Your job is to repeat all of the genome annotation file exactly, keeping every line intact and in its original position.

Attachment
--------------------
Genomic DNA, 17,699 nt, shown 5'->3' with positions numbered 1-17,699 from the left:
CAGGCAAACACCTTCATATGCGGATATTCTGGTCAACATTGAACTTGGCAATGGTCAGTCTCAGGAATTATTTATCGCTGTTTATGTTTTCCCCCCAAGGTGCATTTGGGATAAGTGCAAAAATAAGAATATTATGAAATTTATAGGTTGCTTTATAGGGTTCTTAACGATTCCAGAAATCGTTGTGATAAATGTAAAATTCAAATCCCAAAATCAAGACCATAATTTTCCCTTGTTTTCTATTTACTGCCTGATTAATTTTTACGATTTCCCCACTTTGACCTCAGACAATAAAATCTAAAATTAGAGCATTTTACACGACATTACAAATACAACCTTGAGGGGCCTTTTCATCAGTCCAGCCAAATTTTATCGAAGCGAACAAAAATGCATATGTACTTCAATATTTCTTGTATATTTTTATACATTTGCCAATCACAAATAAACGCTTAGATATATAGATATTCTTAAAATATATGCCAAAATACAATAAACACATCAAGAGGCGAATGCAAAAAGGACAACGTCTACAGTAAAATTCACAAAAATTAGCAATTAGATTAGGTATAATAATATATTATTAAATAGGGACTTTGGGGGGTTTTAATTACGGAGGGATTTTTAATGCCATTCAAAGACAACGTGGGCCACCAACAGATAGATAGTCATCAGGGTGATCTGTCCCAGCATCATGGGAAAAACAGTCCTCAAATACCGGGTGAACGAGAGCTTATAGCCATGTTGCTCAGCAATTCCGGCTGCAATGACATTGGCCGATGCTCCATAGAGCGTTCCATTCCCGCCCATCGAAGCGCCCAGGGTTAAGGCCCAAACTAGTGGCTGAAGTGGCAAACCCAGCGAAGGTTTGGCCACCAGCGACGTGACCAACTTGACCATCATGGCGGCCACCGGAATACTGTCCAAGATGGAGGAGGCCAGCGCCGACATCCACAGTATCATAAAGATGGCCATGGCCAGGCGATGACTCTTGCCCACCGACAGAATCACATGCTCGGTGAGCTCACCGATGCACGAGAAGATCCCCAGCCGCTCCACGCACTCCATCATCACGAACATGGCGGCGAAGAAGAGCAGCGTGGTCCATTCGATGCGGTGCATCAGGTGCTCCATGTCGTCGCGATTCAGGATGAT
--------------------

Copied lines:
Genomic DNA, 17,699 nt, shown 5'->3' with positions numbered 1-17,699 from the left:
CAGGCAAACACCTTCATATGCGGATATTCTGGTCAACATTGAACTTGGCAATGGTCAGTCTCAGGAATTATTTATCGCTGTTTATGTTTTCCCCCCAAGGTGCATTTGGGATAAGTGCAAAAATAAGAATATTATGAAATTTATAGGTTGCTTTATAGGGTTCTTAACGATTCCAGAAATCGTTGTGATAAATGTAAAATTCAAATCCCAAAATCAAGACCATAATTTTCCCTTGTTTTCTATTTACTGCCTGATTAATTTTTACGATTTCCCCACTTTGACCTCAGACAATAAAATCTAAAATTAGAGCATTTTACACGACATTACAAATACAACCTTGAGGGGCCTTTTCATCAGTCCAGCCAAATTTTATCGAAGCGAACAAAAATGCATATGTACTTCAATATTTCTTGTATATTTTTATACATTTGCCAATCACAAATAAACGCTTAGATATATAGATATTCTTAAAATATATGCCAAAATACAATAAACACATCAAGAGGCGAATGCAAAAAGGACAACGTCTACAGTAAAATTCACAAAAATTAGCAATTAGATTAGGTATAATAATATATTATTAAATAGGGACTTTGGGGGGTTTTAATTACGGAGGGATTTTTAATGCCATTCAAAGACAACGTGGGCCACCAACAGATAGATAGTCATCAGGGTGATCTGTCCCAGCATCATGGGAAAAACAGTCCTCAAATACCGGGTGAACGAGAGCTTATAGCCATGTTGCTCAGCAATTCCGGCTGCAATGACATTGGCCGATGCTCCATAGAGCGTTCCATTCCCGCCCATCGAAGCGCCCAGGGTTAAGGCCCAAACTAGTGGCTGAAGTGGCAAACCCAGCGAAGGTTTGGCCACCAGCGACGTGACCAACTTGACCATCATGGCGGCCACCGGAATACTGTCCAAGATGGAGGAGGCCAGCGCCGACATCCACAGTATCATAAAGATGGCCATGGCCAGGCGATGACTCTTGCCCACCGACAGAATCACATGCTCGGTGAGCTCACCGATGCACGAGAAGATCCCCAGCCGCTCCACGCACTCCATCATCACGAACATGGCGGCGAAGAAGAGCAGCGTGGTCCATTCGATGCGGTGCATCAGGTGCTCCATGTCGTCGCGATTCAGGATGAT